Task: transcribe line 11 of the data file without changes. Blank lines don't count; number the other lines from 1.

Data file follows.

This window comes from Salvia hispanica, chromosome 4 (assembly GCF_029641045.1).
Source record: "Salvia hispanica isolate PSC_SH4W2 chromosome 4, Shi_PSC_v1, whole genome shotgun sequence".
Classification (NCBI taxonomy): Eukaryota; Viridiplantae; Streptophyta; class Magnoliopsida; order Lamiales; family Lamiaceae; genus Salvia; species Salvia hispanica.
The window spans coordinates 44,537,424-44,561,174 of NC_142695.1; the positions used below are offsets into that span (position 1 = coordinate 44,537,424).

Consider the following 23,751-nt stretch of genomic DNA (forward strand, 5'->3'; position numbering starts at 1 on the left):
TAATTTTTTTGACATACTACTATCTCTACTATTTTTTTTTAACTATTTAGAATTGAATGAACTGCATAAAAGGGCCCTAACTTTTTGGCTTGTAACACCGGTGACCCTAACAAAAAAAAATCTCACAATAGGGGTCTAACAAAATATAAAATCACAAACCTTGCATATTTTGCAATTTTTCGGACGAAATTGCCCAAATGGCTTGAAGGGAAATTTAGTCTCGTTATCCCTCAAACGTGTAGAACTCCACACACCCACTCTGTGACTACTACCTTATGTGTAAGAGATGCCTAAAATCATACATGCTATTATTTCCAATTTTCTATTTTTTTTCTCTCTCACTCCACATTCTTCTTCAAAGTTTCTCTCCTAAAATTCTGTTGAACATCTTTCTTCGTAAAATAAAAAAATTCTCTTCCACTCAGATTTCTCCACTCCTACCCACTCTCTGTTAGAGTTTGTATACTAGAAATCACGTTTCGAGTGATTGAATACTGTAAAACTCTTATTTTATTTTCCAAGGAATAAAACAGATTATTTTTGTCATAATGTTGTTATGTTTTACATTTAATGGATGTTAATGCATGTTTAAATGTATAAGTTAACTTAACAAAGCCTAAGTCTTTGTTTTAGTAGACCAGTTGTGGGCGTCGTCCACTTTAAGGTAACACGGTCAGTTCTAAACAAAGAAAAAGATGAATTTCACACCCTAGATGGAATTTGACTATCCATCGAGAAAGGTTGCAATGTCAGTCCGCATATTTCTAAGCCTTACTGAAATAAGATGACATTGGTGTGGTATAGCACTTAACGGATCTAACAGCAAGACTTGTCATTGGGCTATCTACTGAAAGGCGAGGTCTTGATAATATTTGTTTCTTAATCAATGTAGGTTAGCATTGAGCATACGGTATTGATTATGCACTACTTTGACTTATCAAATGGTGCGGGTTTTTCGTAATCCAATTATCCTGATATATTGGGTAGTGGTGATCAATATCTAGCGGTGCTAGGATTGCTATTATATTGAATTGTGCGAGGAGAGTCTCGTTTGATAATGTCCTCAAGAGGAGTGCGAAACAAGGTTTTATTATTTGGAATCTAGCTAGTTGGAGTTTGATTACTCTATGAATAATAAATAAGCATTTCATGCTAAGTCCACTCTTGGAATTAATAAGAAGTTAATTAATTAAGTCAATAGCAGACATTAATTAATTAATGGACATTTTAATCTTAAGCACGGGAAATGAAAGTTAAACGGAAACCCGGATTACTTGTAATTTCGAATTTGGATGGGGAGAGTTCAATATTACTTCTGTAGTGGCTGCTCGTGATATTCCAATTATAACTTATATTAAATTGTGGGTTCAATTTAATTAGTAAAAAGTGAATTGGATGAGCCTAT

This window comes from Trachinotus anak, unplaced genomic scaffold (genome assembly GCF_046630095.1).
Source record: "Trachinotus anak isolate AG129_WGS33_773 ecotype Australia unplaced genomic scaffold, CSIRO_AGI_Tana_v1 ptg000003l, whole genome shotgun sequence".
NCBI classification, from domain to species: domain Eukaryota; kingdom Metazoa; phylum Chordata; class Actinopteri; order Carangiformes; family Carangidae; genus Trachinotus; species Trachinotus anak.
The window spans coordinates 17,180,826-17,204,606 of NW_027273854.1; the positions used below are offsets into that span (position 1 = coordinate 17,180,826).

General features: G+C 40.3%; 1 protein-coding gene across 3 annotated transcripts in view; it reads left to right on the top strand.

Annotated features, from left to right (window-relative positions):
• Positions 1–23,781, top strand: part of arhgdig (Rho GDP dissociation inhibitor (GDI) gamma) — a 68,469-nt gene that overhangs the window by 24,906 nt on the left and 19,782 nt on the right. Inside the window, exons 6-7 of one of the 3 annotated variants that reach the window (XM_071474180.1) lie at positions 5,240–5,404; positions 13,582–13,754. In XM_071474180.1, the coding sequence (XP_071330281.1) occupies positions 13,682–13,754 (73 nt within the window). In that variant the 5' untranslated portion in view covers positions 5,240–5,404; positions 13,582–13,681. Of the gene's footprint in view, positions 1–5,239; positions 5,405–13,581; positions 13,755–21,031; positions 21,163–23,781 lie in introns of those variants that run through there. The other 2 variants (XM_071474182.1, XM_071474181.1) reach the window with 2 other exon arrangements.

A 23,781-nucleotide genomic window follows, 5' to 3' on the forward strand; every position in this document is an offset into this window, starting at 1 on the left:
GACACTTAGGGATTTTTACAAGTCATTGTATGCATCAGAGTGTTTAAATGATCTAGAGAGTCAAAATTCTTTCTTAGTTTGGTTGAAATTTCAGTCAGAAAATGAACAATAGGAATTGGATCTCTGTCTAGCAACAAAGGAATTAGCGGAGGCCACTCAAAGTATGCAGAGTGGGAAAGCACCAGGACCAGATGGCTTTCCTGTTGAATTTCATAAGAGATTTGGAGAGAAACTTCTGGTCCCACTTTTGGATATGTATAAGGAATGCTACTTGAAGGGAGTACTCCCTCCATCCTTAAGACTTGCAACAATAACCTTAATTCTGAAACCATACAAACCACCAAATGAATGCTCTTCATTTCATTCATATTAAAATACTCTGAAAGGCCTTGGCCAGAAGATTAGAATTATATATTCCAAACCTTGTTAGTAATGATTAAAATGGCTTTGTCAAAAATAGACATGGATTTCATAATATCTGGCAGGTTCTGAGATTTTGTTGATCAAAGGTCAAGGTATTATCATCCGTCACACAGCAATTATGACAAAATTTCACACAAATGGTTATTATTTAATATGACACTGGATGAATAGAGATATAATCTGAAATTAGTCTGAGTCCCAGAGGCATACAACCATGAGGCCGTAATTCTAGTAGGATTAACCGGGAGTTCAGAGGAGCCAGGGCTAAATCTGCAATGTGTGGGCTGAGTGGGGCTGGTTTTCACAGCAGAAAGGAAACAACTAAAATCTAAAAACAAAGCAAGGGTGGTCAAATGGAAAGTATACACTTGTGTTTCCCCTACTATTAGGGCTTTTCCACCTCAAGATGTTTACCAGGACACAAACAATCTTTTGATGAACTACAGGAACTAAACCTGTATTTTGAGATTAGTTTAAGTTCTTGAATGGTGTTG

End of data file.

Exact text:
General features: G+C 40.3%; 1 protein-coding gene across 3 annotated transcripts in view; it reads left to right on the top strand.